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Thursday, September 19, 2013

Side Project Brewing Gives Us a Sneak Peek

Posted By on Thu, Sep 19, 2013 at 8:00 AM

       Fermenting barrels. | Pat Kohm
  •        Fermenting barrels. | Pat Kohm

Saturday, September 28, has long been circled on the calendars of beer-lovers, because on this day, Cory King's Side Project Brewing (8125 Michigan Avenue; 314-631-7300) unveils the first beers of an ambitious lineup. The non-ticketed, open-to-all event has piqued the interest of many and is expected to draw a crowd, based solely on King's reputation as head brewer at Perennial Artisan Ales (8125 Michigan Avenue; 314-631-7300) where he has helped create some of the most popular beers in St. Louis (See: Barrel-Aged Abraxas). Before the kegs are opened up, Gut Check was lucky enough to get a look behind the curtain to see what's on tap.

See also: - Beer Geeks Brave Long, Cold Wait for Perennial Artisan Ales's Barrel-Aged Abraxas - The Six Best Craft Beer Makers in St. Louis

       Cory King explains the finer pints of brewing. | Pat Kohm
  •        Cory King explains the finer pints of brewing. | Pat Kohm

Like many brewers, King found his way to beer via home-brewing, but he also just so happens to have a bachelor's degree in chemistry and a master's degree in business. Those degrees and an indefatigable work ethic have allowed him to successfully manage brewing duties at Perennial and simultaneously carve his own path with the appropriately named "Side Project Brewing."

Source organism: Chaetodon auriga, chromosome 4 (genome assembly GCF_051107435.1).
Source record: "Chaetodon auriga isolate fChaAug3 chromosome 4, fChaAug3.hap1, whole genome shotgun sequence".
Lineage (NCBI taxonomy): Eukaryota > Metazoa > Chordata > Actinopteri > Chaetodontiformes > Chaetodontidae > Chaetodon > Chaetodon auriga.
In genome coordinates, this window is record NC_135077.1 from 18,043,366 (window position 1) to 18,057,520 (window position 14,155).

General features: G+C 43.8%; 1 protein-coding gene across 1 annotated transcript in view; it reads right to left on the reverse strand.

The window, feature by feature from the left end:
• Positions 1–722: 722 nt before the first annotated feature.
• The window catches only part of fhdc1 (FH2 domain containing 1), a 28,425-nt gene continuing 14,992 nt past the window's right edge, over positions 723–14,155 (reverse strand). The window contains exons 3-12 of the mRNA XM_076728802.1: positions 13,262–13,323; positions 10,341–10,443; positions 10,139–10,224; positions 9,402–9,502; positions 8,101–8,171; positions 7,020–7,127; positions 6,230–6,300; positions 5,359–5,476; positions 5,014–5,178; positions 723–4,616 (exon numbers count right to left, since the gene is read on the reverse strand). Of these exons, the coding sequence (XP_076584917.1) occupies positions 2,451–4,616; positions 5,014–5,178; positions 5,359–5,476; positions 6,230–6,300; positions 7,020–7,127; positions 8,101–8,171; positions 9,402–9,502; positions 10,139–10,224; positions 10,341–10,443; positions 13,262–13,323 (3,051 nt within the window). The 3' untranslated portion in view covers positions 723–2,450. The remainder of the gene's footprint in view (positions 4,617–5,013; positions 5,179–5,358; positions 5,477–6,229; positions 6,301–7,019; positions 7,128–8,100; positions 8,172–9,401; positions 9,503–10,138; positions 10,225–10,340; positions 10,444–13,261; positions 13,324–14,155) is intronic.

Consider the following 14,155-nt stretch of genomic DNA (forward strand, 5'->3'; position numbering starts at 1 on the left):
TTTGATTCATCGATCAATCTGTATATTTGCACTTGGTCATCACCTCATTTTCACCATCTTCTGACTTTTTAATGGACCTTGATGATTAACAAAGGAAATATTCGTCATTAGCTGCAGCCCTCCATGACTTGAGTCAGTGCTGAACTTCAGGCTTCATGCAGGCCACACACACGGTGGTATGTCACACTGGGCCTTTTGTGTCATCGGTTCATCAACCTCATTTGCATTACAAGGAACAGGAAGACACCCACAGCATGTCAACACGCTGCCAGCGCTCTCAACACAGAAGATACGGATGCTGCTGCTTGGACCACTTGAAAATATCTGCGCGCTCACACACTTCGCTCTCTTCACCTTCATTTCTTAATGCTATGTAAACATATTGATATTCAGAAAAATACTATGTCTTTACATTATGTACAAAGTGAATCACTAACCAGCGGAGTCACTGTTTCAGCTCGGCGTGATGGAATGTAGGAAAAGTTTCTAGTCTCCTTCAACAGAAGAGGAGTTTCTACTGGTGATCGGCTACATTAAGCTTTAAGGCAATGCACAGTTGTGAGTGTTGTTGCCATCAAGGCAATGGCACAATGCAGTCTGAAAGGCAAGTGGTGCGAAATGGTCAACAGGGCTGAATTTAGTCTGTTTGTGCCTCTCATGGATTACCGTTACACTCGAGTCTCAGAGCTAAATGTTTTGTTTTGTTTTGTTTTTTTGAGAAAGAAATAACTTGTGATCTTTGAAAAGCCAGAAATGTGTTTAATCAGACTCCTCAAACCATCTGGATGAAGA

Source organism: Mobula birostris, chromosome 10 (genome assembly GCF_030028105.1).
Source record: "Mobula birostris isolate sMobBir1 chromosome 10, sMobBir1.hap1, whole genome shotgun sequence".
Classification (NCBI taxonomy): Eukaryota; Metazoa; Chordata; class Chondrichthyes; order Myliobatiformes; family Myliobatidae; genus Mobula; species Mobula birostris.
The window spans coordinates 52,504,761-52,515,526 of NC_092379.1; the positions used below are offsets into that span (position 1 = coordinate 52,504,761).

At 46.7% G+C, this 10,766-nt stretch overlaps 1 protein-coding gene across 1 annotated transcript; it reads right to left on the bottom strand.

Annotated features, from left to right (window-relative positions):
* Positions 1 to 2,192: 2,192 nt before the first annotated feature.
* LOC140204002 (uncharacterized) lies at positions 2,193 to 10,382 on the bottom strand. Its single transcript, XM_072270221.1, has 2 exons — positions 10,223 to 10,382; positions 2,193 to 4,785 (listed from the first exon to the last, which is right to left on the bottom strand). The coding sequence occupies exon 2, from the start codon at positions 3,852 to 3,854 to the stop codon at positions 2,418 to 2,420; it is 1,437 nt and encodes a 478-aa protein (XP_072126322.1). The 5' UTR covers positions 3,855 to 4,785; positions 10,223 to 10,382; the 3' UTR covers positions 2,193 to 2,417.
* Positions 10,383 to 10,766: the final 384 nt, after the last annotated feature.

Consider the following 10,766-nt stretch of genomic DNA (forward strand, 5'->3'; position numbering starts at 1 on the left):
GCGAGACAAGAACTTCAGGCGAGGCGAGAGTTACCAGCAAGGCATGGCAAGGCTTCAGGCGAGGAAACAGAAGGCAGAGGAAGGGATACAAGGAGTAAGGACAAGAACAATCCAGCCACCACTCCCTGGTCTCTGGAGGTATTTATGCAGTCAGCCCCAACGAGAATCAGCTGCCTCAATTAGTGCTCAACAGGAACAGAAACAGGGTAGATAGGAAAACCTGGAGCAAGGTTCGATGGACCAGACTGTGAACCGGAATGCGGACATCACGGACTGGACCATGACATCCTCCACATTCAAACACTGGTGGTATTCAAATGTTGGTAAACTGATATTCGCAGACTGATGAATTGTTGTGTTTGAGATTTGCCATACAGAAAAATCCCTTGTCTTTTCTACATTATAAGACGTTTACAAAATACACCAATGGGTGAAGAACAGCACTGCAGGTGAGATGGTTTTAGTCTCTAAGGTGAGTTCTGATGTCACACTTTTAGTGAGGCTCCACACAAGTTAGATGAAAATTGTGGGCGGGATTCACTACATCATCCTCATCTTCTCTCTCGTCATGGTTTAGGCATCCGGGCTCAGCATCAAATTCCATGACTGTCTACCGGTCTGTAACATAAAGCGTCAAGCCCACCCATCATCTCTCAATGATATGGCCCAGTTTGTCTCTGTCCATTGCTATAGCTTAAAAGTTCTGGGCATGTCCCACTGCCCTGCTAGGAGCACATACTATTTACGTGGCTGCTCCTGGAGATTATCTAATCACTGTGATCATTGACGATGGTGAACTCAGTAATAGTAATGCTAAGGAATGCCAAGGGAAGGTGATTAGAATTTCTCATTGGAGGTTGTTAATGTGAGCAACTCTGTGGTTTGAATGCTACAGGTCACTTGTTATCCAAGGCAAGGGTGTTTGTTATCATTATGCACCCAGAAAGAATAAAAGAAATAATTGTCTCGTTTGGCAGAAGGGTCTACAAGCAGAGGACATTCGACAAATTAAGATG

Side Project brand looks good next to a beer. | Pat Kohm
  •        Side Project brand looks good next to a beer. | Pat Kohm

Side Project is what those in the craft beer industry call "gypsy brewing." Typically, gypsy brewers travel to established breweries to lease their equipment while using their own recipes. King's Side Project is bit unique in that he leases Perennial's space and equipment while also working as the head brewer at Perennial. Basically, it's a hell of a lot of work.

"It's after work and on the weekends; but I have free reign to lease the brew house," King says. And it's that freedom that has proved so alluring. "The reason I'm starting Side Project is to really not necessarily re-brew a lot of things," he explains. "A lot of breweries you go to are factories -- brewers there make four recipes, and they make them over and over, and that's not why I love brewing. The reason I got into brewing was to always try new things, to always be pushing forward." The innovativeness constantly on display at Perennial has helped King gain a dedicated following of self-proclaimed beer nerds who crave new, bold flavors, and is why many expect big things come September 28.

Continue for the details on King's first batches.

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